1. ## Proving combinatoric identity

Hi,

I need to prove the following identity:

I thought it's somewhat similar to the Newton's binomial theorem, but I coudn't find how to solve this using this theorem.
Do you have an idea how can I solve this in any algebric/combinatoric way?

2. ## Re: Proving combinatoric identity

If you know the calculus, there's a simple proof of your formula. However, unfortunately, I couldn't find any purely algebraic proof.

For n any non-negative integer and x any real,
$$(1+x)^n=\sum_{i=0}^nC_i^nx^i$$
Now integrate each side of the above equation from 0 to 1; first the integral of the left side:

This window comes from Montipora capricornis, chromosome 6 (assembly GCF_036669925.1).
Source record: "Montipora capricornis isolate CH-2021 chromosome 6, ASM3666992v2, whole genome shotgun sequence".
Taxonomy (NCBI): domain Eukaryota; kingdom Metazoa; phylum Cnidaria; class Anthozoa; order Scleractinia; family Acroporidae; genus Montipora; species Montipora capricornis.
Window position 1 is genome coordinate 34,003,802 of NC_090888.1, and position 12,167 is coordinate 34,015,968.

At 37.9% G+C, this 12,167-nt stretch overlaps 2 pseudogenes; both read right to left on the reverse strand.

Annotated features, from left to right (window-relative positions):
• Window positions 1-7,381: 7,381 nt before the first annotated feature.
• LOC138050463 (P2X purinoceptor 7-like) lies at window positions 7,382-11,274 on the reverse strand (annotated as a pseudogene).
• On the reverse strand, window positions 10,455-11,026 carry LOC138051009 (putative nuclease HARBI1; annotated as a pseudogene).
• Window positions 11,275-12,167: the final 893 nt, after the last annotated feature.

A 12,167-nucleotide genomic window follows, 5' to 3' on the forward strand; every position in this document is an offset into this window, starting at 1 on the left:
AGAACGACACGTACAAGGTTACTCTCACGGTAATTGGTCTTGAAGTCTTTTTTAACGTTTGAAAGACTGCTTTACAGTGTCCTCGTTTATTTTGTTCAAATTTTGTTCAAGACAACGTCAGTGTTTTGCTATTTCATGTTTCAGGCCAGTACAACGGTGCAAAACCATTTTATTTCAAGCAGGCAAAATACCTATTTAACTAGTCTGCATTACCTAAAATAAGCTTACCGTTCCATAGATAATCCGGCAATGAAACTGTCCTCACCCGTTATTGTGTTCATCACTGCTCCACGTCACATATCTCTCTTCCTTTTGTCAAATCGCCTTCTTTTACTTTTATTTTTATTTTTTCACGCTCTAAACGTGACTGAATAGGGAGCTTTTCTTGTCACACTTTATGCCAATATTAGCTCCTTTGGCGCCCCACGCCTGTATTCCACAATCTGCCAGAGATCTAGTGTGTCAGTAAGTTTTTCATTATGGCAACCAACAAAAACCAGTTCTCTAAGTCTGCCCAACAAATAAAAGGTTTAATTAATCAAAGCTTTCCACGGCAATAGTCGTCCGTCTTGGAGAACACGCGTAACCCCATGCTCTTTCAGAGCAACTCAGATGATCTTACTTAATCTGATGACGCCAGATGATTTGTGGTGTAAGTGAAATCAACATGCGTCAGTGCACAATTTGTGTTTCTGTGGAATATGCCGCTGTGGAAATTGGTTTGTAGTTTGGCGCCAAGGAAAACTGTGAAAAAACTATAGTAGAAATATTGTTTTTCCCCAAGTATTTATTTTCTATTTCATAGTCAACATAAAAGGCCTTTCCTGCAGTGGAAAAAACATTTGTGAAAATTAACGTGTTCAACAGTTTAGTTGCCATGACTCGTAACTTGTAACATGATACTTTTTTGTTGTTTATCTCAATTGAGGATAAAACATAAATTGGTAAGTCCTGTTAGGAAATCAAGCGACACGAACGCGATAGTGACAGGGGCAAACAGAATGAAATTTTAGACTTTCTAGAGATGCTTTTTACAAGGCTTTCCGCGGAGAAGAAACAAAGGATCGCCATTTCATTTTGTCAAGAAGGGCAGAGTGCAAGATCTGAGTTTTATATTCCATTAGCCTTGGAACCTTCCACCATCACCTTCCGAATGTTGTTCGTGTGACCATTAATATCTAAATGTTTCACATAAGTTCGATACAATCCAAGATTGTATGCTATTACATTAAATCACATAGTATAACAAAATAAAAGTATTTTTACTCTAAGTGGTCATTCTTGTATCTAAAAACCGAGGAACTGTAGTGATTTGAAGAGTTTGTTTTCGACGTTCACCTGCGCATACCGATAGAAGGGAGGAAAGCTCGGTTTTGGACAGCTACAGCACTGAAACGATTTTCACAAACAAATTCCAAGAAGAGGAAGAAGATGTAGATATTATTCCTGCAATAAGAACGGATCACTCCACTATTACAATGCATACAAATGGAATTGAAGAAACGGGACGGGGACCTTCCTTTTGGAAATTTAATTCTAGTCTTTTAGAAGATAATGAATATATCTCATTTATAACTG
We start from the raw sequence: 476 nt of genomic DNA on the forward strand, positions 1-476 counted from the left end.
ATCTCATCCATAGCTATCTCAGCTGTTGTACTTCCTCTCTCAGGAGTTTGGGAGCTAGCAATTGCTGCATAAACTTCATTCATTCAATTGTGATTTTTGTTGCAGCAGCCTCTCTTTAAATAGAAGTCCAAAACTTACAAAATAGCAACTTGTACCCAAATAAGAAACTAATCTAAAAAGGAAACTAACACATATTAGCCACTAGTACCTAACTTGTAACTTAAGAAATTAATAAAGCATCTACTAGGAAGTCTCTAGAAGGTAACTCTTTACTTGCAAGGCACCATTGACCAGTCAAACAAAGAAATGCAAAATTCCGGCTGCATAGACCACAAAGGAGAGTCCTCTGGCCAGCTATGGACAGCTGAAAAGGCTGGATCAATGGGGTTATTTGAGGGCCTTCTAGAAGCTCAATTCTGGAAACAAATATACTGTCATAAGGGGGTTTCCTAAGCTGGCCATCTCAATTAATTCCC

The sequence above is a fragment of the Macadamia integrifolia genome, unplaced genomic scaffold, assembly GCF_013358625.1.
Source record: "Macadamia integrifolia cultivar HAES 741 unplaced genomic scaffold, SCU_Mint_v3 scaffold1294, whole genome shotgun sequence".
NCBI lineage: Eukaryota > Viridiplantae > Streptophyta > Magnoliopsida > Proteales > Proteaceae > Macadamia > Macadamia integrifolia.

$$\int_0^1(1+x)^n\,dx={(1+1)^{n+1}\over n+1}-{(1+0)^{n+1}\over n+1}={2^{n+1}-1\over n+1}$$
Now the integral of the right side:
$$\sum_{i=0}^nC^n_i\int_0^1x^i\,dx=\sum_{i=0}^nC^n _i{1^{i+1}-0^{i+1}\over i+1}=\sum_{i=0}^n{C^n_i\over i+1}$$

3. ## Re: Proving combinatoric identity

$1+\sum _{k=0}^n \frac{n+1}{k+1}C_k^n=1+\sum _{k=0}^n C_{k+1}^{n+1}=$

$1+\sum _{k=1}^{n+1} C_k^{n+1}=\sum _{k=0}^{n+1} C_k^{n+1}=2^{n+1}$